Do you think when we're dead a foreman from the heavens will be able to tell me on which game I clocked the most time in my life?  Because I’d like to know, even if there is a clear downside to having such knowledge.  (That downside being the feeling of regret in knowing Harvest Moon received more of my life’s attention than styling my hair ever did.  Believe me, I could've used the extra time.)

That said, if I had to guess which game held the time-title it would be this one. What is Super Smash Brothers? The greatest multiplayer fighting game in existence.  And that's all it is.  Unlike Goldeneye which had a decent single-player mode to provide some variety, SSB is a true one trick pony.  What this means is that the game’s value fluctuates based on the number of friends you have.  If you have one friend, you’ll experience more fun than you do with most fighters, but at the end of the day it’s still just a fighter and one-on-one fighters are pretty blah.  If you have two friends things improve as you can engage in some quality three-way battles or even call down a surprisingly effective CPU to get two-on-two going. But if you have three friends … three friends means you reached multiplayer nirvana.

Me, Bunna, Ian and Chris reached this nirvana. It came in the form of Mario and Link versus Falco and Marth, or Herb-Goro versus the Wright Brothers, as the papers reported it.   If I had the power to re-live one gaming moment and just one moment only, the four of us battling in Herb-Goro stadium would probably be it. The glazed eyes and sore fingers were worth it then and would be worth it now.

2. Metal Gear Solid (PS1)

This is a sampling of what one does in Metal Gear Solid:  hide in boxes to dodge patrols, snap enemy necks if out of bullets, use cigarette smoke to locate infrared lasers, knock on walls to lure guards off path, fake a death using ketchup, repel a building while dodging chopper fire, wall-slide under security camera blind spots,  blow your cover by leaving footprints in the snow, take drugs to limit the waver of your aim, and mow down enemies from the back of a jeep. Again, just a sampling.

Ah what the heck, I can't help myself when it comes to this game.  Along the way you'll encounter a boss that reads your memory(card), succumb to or withstand torture in a button-smashing endurance test88.  I’ve only seen one man capable of withstanding the torture without use of the turbo controller. That man? Bunna Veth. (Did you really need to ask?)  that determines the very ending of the game, blow up a rat that eats your security key, identify a disguised ally by the chic nature of her walk, knock out a guy while he's taking a wizz, toss grenades into the hull of a moving tank, fight a series of the greatest final boss battles in any game  and avoid mauling by wolf if you can find the appropriately scented handkerchief.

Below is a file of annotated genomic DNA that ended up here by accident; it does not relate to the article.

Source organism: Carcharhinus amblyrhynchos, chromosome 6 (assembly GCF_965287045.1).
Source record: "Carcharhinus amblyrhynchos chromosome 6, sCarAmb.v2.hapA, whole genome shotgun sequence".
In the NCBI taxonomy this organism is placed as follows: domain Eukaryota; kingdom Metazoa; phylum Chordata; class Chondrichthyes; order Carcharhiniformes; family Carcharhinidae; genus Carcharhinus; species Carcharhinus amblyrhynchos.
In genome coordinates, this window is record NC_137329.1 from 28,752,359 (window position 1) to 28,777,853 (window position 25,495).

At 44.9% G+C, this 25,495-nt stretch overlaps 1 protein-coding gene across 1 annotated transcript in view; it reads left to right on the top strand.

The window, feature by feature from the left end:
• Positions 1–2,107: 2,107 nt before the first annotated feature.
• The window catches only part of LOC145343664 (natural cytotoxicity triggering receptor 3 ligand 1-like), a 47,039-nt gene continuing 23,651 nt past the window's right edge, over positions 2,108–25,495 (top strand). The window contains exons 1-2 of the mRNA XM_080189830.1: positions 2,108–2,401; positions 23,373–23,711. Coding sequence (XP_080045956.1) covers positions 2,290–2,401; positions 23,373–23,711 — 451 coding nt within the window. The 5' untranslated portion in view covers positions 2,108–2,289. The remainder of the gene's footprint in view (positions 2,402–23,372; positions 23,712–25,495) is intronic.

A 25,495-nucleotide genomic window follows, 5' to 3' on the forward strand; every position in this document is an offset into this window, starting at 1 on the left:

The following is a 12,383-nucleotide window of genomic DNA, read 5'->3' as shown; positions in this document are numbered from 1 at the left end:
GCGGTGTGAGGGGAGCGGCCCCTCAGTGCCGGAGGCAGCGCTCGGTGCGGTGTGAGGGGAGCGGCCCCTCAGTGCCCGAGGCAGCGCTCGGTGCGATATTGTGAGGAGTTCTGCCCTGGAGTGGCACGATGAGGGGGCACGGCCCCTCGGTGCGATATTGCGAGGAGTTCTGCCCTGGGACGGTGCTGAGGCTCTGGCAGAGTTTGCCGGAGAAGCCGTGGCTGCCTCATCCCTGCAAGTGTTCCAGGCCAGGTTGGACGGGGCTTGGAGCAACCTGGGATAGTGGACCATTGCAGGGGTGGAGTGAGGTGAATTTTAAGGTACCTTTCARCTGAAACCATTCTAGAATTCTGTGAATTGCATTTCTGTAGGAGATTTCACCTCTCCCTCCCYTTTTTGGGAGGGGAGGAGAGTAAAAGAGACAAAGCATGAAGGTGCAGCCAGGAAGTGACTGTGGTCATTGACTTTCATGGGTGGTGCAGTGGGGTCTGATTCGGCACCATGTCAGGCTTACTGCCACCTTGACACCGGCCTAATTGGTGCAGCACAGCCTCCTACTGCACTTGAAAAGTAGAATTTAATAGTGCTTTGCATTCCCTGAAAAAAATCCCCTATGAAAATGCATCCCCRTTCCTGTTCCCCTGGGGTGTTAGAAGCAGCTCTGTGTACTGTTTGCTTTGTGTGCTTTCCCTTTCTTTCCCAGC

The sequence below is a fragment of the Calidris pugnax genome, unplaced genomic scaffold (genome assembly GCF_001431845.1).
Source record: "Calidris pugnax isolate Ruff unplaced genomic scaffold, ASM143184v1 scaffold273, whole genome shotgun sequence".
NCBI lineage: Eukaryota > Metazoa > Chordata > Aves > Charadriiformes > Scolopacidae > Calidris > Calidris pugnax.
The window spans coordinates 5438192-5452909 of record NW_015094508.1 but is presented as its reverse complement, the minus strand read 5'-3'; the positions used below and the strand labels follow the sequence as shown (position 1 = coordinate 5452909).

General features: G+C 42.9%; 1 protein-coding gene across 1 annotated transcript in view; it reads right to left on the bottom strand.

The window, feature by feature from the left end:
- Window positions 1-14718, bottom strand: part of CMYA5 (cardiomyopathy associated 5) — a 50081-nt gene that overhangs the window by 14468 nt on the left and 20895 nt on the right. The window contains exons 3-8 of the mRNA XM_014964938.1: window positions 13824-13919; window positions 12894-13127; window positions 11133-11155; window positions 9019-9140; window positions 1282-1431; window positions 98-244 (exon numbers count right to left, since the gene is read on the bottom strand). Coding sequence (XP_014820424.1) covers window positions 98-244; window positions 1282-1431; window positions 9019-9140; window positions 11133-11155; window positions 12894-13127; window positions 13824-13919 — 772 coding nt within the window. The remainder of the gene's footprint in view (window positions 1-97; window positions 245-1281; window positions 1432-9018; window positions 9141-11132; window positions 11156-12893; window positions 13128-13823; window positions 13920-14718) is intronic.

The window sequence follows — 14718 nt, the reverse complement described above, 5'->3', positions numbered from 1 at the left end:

This game came out in 1998.  16 years and three system advancements later, the vast majority of current games still can't compete with Metal Gear's detail, storytelling or creativity.  I would like to say that current-gen games should be ashamed ... but I'm not sure they should be.  Metal Gear is just that good.

1. Uncharted 2 Among Thieves 

Back in that wonderful year of 2011 I had almost given up video games.  Please note I say ‘given up’ as opposed to ‘given up on’, for I always would and will love video games, but I felt like I was running out of time for them in my life. (This belief existed primarily due to the time constraints of my booming podcast career. LOLs.) I had been left behind during the critical PS2 to PS3 juncture, never having a spare $300 bucks to make the investment and while I still got together randomly for Halo nights or the like, my one-on-one time with games was dwindling.  I felt happy about it, thinking this was a good thing for productivity and life in general.

The spring of 2011 came along and at this point in life all my college friends were gone from Logan:  Nathan to work, Nicole to student teaching, Brooke to mission, Freshman to missions, Pearson to streets.99.  Maddie had returned from China by now but she lived in Old Farm and who would ever want to hang out with that crowd? Given those facts I did not forecast participation in a spring break of any sort. Then the great Caitlyn Ellis, she of the Alaskan-Germany-Australia adventures, took mercy on me and invited me to join in on a Caribbean cruise.  I began saving money.

For whatever reason -- fate? fear of water? fear of gaining 60 pounds on boat food? -- I never made it on the cruise.  What I do remember is that I was bummed, and like the girl who gorges on cookie dough and chick flicks, I comforted my broken heart the best way I knew: I bought a PS3.1010.  It is interesting to recognize that the same day I bought the PS3 Jimmer scored his career high with 52 points. I didn't realize it at the time but now know that was heaven’s way of giving me their stamp of approval on the purchase.

I did so with two games in mind, Uncharted Drake’s Fortune and Uncharted 2 Among Thieves.  Regarding these two games, let's just say I had heard the rave reviews, absorbed my brother’s constant praise, and figured these games deserved the debut spin in the new machine.  I completed the first Uncharted and came away impressed, but not entirely sure my $300 wouldn’t have been better spent on Rogaine.  Then I inserted Uncharted II.

I didn’t have to finish this game to know it was the best I would ever play; no, that recognition came about two minutes in, while Nathan Drake1111.  Ah, Nathan Drake: the greatest character in video gaming, the reincarnation of Indiana Jones and half of the reason why I watch Pretty Little Liars. If you've read this far, you deserve to see the other half as well.  hung from a dangling train on a snow-capped cliff, working his way (that is to say, my way) through an opening scene that would make any movie jealous.  A train ride for the ages would later confirm the sentiment.  In whole, 
Among Thieves single-handedly killed any thoughts of video game retirement I'd previously entertained.

Typically spring break of one’s senior year in college is spent cozying up to females, not video games, but what can I say, I’ve always been more prolific with the latter than the former. After writing 3,500 words on the subject, I can’t say the admission surprises me much.